I tried everything to increase my milk supply. The forums and the LLL and the Kellymom.coms made it sound so easy. I fed on demand, spent my life pumping, bought the expensive herbal pills, and ate the oatmeal (I’m still doing all of the above, by the way). When I’d think about supplementing, I’d see the NO, DANGER, DO NOT ENTER posts about how it would kill my milk supply completely. When Mixon’s ex-pediatrician looked at me condescendingly and said “formula isn’t poison, you know,” I wanted to punch her in the face. OBVIOUSLY it isn’t poison, lady, but it tasted like failure.
The truth is, the supplementing has been liberating for me. I can actually go out without stressing that I need to be there to feed him or get home to pump as soon as I can or my milk supply willgoawayandnevercomebackandmybabywillhatemeforeverand…
I still have some stupid hope. I’m wondering if he’ll want less when he starts solids – maybe then I’ll be enough for him. (SEE this language? I’m like a scorned woman.) I’m wondering if he’s just catching up on growth spurts he missed and will even out at some point.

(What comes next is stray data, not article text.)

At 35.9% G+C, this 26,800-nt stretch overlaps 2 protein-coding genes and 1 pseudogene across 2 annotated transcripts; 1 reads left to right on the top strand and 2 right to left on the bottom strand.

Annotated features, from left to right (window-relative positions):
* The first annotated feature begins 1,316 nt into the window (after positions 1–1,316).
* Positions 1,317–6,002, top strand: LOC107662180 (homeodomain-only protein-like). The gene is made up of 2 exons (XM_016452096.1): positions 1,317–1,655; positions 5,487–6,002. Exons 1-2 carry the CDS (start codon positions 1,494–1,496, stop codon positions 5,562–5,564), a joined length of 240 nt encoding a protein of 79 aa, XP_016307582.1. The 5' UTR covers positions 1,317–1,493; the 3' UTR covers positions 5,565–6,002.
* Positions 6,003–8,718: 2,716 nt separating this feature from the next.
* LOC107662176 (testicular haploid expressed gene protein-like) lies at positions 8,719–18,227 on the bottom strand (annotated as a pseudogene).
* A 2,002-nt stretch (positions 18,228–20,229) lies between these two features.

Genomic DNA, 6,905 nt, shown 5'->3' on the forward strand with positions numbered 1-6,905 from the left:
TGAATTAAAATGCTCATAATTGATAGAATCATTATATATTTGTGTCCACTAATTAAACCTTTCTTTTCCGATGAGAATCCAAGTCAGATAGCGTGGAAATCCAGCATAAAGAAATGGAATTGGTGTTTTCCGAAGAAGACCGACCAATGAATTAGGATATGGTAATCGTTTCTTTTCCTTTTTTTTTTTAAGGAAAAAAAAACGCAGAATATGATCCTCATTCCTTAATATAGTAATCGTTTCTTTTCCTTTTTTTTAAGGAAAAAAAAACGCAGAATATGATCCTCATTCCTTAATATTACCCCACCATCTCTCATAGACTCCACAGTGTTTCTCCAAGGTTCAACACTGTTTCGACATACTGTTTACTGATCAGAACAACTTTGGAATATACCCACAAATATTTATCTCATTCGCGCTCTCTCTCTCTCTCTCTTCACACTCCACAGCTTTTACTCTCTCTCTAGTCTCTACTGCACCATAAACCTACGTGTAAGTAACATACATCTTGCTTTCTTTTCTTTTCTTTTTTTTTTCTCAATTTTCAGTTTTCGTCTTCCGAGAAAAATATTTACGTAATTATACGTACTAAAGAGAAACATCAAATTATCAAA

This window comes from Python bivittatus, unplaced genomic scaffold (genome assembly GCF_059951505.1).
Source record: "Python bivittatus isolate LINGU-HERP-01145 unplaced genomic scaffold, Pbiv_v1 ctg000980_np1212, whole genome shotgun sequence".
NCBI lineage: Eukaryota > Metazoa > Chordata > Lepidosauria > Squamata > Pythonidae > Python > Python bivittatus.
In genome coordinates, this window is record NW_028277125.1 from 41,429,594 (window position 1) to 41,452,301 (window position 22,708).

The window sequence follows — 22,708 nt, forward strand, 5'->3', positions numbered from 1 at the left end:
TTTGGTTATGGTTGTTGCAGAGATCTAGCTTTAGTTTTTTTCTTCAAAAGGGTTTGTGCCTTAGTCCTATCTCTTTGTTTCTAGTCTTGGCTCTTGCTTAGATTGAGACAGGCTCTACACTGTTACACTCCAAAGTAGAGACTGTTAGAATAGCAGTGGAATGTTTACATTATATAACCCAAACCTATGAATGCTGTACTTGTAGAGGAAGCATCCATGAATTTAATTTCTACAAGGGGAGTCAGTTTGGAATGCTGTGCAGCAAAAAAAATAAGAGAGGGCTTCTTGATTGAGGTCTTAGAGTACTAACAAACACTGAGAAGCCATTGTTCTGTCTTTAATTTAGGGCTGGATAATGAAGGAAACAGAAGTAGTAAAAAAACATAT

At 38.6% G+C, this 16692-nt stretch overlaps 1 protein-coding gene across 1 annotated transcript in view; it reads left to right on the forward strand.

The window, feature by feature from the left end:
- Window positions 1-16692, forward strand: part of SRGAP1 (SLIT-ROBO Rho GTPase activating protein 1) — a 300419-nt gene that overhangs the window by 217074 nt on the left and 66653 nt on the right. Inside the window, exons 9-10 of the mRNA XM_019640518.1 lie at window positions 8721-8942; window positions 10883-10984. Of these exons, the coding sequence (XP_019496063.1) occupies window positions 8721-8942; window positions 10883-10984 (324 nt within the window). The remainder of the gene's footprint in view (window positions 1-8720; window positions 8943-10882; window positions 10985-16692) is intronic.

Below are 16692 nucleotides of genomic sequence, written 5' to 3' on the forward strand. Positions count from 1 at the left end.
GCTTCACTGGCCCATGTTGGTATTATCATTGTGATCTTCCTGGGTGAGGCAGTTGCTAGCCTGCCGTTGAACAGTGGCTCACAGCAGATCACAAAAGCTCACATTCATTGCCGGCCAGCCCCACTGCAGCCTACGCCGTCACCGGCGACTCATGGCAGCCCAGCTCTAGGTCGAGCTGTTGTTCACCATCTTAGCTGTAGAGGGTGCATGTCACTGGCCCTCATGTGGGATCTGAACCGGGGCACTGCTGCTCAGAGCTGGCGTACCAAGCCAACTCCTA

The other part of me sees him freaking out with joy every time he sees a bottle and screaming at my boob, dreams of enjoying more than one glass of wine, and really loves the idea of never seeing the pump again. This part of me thinks that maybe six months is a good time to stop the madness. At least I won’t have any issues with weaning…
There are bajillions of women like me, and I think the tide is starting to shift. I’m hoping we’ll fall somewhere between the ’80s formula-heads and the present-day breastfeed-or-die crowd. I’m calling it third-wave mothering.